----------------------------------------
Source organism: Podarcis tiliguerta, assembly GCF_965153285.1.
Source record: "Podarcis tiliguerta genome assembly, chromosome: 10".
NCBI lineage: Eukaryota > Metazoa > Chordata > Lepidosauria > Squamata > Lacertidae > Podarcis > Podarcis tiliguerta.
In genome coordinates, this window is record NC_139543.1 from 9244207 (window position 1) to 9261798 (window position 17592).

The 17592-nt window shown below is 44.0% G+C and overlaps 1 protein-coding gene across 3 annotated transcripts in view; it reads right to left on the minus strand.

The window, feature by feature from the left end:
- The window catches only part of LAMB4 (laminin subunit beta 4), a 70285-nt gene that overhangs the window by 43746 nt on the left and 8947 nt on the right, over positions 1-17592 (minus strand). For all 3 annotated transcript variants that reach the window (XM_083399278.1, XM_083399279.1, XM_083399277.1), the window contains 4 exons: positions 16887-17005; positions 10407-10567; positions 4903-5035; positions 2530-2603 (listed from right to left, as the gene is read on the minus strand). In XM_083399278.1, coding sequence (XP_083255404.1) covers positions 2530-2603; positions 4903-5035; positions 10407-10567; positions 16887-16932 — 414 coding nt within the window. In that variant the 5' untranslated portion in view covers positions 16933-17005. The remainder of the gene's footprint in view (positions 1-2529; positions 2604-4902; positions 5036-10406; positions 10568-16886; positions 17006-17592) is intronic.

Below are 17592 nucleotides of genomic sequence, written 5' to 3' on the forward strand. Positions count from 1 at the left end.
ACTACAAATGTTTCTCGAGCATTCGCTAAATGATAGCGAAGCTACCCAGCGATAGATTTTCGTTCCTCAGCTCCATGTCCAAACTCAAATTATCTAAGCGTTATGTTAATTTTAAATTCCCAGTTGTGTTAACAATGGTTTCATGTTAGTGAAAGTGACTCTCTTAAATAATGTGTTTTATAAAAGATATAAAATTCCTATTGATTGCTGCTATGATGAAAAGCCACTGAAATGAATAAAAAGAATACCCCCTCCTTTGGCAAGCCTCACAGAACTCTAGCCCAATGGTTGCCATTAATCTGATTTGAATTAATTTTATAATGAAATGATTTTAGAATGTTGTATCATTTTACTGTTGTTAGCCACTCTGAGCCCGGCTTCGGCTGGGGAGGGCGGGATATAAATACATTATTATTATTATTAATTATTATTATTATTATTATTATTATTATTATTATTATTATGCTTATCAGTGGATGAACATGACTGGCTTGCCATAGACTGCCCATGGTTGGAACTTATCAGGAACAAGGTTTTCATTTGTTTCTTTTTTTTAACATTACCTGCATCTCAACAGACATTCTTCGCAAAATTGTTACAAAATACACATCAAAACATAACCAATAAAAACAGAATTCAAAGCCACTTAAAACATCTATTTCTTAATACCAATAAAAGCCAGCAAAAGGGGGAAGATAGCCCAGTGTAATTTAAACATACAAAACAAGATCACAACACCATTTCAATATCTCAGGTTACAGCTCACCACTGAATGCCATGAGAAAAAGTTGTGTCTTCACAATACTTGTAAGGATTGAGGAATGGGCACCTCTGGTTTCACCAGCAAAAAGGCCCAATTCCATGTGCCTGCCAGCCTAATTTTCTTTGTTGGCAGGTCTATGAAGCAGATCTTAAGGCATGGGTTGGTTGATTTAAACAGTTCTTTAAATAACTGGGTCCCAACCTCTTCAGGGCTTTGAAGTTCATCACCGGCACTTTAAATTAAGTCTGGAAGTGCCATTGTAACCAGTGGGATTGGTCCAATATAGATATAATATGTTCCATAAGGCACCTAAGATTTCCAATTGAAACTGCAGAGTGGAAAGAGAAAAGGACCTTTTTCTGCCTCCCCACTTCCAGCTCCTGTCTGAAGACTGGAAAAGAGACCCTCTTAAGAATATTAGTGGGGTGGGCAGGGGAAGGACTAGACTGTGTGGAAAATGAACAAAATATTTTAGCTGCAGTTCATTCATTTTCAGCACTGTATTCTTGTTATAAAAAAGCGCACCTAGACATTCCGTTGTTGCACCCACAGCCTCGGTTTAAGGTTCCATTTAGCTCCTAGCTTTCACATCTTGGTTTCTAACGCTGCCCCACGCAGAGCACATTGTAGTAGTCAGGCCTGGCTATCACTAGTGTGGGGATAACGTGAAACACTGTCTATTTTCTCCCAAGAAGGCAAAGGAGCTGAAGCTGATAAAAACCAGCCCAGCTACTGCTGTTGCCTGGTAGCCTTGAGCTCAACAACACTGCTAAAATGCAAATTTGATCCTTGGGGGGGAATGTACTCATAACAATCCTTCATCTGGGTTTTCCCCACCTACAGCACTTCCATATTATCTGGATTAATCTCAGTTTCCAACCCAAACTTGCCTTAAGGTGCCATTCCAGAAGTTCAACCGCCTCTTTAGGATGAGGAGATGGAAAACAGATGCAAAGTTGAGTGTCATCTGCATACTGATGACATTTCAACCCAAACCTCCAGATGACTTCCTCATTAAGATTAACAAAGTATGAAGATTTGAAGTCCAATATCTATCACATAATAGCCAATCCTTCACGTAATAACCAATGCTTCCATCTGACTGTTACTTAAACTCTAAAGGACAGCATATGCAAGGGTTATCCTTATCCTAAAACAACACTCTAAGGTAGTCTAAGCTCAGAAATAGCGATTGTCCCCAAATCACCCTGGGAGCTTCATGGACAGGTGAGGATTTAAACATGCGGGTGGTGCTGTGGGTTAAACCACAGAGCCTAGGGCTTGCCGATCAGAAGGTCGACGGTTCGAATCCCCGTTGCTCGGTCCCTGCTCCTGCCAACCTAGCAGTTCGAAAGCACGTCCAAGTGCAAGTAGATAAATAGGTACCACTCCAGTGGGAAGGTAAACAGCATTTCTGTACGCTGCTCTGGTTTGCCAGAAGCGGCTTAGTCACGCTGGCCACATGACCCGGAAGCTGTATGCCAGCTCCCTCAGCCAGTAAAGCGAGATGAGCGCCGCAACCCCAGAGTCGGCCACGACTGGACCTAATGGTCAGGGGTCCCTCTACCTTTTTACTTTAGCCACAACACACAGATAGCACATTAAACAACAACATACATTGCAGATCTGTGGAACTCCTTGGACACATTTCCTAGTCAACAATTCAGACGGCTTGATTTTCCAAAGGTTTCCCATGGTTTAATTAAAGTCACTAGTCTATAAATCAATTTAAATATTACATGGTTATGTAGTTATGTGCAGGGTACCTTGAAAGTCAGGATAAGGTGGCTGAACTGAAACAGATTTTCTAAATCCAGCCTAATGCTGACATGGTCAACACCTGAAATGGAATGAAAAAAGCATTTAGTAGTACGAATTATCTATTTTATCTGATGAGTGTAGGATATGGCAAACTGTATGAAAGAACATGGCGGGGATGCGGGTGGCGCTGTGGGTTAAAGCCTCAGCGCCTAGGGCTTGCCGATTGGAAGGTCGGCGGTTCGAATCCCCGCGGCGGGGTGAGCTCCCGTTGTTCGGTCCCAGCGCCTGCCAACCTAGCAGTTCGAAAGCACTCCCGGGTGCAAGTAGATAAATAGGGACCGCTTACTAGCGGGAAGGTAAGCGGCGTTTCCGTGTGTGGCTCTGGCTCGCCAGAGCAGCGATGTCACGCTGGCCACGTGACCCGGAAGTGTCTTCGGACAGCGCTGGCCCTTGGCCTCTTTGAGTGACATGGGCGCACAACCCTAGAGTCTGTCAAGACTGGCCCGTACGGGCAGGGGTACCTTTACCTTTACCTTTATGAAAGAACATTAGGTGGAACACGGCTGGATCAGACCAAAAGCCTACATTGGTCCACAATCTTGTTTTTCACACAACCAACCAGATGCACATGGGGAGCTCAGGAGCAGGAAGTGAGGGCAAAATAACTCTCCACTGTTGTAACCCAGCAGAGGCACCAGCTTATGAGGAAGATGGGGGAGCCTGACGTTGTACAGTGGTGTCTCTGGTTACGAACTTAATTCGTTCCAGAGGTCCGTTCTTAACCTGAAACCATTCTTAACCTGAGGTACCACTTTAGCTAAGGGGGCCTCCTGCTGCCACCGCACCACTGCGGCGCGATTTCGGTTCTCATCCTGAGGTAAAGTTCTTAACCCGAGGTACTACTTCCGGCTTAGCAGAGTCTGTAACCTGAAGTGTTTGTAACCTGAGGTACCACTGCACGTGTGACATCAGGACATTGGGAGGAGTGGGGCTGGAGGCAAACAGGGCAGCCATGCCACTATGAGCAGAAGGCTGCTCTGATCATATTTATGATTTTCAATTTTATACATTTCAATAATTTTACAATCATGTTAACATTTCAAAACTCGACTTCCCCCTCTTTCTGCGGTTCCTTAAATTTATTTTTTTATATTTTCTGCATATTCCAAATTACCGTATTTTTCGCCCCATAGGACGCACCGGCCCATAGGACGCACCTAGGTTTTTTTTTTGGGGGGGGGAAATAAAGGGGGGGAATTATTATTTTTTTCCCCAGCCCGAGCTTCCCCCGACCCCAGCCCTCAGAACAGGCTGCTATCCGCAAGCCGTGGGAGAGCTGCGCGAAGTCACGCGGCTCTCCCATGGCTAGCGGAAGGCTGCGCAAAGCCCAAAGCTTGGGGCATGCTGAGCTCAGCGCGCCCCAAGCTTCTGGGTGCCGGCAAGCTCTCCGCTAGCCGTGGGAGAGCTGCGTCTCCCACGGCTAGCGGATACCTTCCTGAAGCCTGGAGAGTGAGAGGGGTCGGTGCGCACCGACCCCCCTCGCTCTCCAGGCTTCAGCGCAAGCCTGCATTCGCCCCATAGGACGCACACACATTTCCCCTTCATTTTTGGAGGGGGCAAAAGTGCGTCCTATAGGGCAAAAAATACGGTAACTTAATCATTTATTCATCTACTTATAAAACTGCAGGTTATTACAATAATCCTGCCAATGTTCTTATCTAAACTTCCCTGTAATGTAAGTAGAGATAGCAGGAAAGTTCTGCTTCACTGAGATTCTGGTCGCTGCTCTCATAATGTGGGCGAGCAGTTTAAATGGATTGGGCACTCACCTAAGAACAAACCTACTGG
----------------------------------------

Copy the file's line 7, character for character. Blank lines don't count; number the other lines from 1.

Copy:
- The window catches only part of LAMB4 (laminin subunit beta 4), a 70285-nt gene that overhangs the window by 43746 nt on the left and 8947 nt on the right, over positions 1-17592 (minus strand). For all 3 annotated transcript variants that reach the window (XM_083399278.1, XM_083399279.1, XM_083399277.1), the window contains 4 exons: positions 16887-17005; positions 10407-10567; positions 4903-5035; positions 2530-2603 (listed from right to left, as the gene is read on the minus strand). In XM_083399278.1, coding sequence (XP_083255404.1) covers positions 2530-2603; positions 4903-5035; positions 10407-10567; positions 16887-16932 — 414 coding nt within the window. In that variant the 5' untranslated portion in view covers positions 16933-17005. The remainder of the gene's footprint in view (positions 1-2529; positions 2604-4902; positions 5036-10406; positions 10568-16886; positions 17006-17592) is intronic.